Ms. Magazine launched a petition and social action campaign on Thursday urging the country’s top telecom companies to improve their location technology for 9-1-1 calls.
Presented as extensions of the Violence Against Women Act at the Senate Judiciary Committee’s hearing on Wednesday were Sen. Amy Klobuchar’s Protecting Domestic Violence and Stalking Victims Act and Sen. Richard Blumenthal’s Lori Jackson Domestic Violence Survivor Protection Act.
The Campus Accountability and Safety Act would designate confidential advisors to counsel sexual assault survivors on their options, stiffen penalties for universities that don’t do enough to address sexual assault, and require colleges to survey their students about their experiences.
The U.S. Commission on Civil Rights, a bipartisan, independent agency responsible for investigating civil rights issues, held a briefing on Friday to discuss the effects of recent federal guidance on Title IX sexual harassment law in schools, and whether that guidance might come in conflict with the First Amendment.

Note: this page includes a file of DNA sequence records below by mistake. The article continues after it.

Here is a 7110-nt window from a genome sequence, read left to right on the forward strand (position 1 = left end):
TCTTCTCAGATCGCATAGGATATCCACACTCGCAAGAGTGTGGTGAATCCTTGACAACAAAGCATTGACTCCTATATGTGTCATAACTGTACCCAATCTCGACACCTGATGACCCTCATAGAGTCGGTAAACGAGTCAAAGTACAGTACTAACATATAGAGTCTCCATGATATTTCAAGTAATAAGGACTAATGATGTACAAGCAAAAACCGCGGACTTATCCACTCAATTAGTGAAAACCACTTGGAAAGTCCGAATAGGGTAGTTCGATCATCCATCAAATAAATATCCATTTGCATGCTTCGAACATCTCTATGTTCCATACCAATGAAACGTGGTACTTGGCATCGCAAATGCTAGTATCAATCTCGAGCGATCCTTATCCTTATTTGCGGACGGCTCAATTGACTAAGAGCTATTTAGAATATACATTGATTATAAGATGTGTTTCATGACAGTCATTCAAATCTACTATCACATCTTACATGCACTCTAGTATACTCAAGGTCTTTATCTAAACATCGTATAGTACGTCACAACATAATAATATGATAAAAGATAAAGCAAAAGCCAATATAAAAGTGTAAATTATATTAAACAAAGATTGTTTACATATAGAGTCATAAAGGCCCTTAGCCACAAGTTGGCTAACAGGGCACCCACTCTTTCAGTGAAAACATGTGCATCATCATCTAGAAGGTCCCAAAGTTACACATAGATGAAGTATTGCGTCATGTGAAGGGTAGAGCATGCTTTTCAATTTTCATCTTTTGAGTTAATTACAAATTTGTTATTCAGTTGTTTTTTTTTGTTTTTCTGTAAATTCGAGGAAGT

The Montana Supreme Court publicly declared District Judge G. Todd Baugh guilty of misconduct in the case of a Billings teacher who admitted to raping a 14-year-old student.
“Justice?” says one of the women who took desperate steps to leave the violence in her home country. “That’s for those who have money. For the poor, there is none.”
Many advocates have understandably focused on the Supreme Court in recent weeks. But what gets lost in that focus are the stories that show the right to basic bodily autonomy is at stake for sex workers, trans people of color, and those who are disproportionately incarcerated.
Sunday’s New York Times report on a 2013 incident at Hobart and William Smith Colleges comes at a time when the failure of U.S. higher education to address campus rape is coming under high scrutiny.
A recent USA Today article on the inaugural conference for men’s rights activists asked whether it marked “A kinder, gentler turn to the gender wars.” In short: No, it didn’t.
The Pennsylvania Women’s Health Caucus is poised to celebrate its first legislative victory: On Wednesday, the state house passed a law criminalizing “revenge porn.”